The Oaxaca People's Popular Assembly (APPO), a group calling for the resignation of Ulises Ruiz, governor of Mexico's southern state Oaxaca, on Monday called for a national strike on Friday.
A national strike would show that it is the people who make the country move, but not interest groups, APPO official Joel Gomez said at a meeting at Mexico National Autonomous University (UNAM).
The embattled Oaxaca city had been caught with protests and clashes since June as people protested against Ruiz's rough handling of a teacher strike.
Ruiz had so far refused to step down despite pressure from Mexico's Congress.
Protestors had seized and paralyzed much of the Oaxaca city, the poor state's capital, after the original teachers' strike mushroomed into a broad protest demanding the resignation of Ruiz.
In late October, the Mexican Government ordered the Federal Preventative Police (PFP) to evict the protestors, and PFP officers had remained in charge of the city center since then.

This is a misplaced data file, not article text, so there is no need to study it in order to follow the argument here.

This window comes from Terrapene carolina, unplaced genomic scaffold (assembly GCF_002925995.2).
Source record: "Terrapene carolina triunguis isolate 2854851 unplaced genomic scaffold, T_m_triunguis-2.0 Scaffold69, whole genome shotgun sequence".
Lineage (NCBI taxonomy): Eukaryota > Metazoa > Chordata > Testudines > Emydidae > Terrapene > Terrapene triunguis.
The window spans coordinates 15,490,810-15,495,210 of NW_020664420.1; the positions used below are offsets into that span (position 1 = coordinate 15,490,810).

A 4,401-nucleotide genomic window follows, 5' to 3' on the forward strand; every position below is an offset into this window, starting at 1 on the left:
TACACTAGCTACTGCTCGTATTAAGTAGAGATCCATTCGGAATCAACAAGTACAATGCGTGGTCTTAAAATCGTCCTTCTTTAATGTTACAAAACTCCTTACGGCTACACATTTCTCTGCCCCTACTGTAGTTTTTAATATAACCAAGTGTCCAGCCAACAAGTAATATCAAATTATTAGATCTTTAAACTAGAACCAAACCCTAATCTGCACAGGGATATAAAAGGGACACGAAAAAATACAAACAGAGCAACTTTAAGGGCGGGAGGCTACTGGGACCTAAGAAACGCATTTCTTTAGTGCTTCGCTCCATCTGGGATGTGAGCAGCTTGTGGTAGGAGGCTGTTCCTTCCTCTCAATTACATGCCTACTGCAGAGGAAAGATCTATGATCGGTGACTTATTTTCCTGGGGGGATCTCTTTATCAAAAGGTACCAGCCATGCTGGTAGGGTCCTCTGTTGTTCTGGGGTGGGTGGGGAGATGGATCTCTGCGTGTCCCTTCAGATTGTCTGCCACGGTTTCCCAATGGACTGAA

Also on Monday, 60 people, apparently UNAM students, clashed with riot police in Mexico City, local radio reported, saying that at least three policemen and a journalist were injured in the incident.
Mexico City's public security department said the students had begun the attack, throwing sticks, stones and fireworks at police officers.
The Oaxaca authorities said the APPO's protests had cost the state about 300 million pesos (27 million U.S. dollars).
Meanwhile, there was no sign of reconciliation between the APPO protesters and Ruiz, with APPO vowing to re-establish a protest camp from which they were dislodged during running street battles with police and the governor threatening to use "all the weight of the law" against violent protests.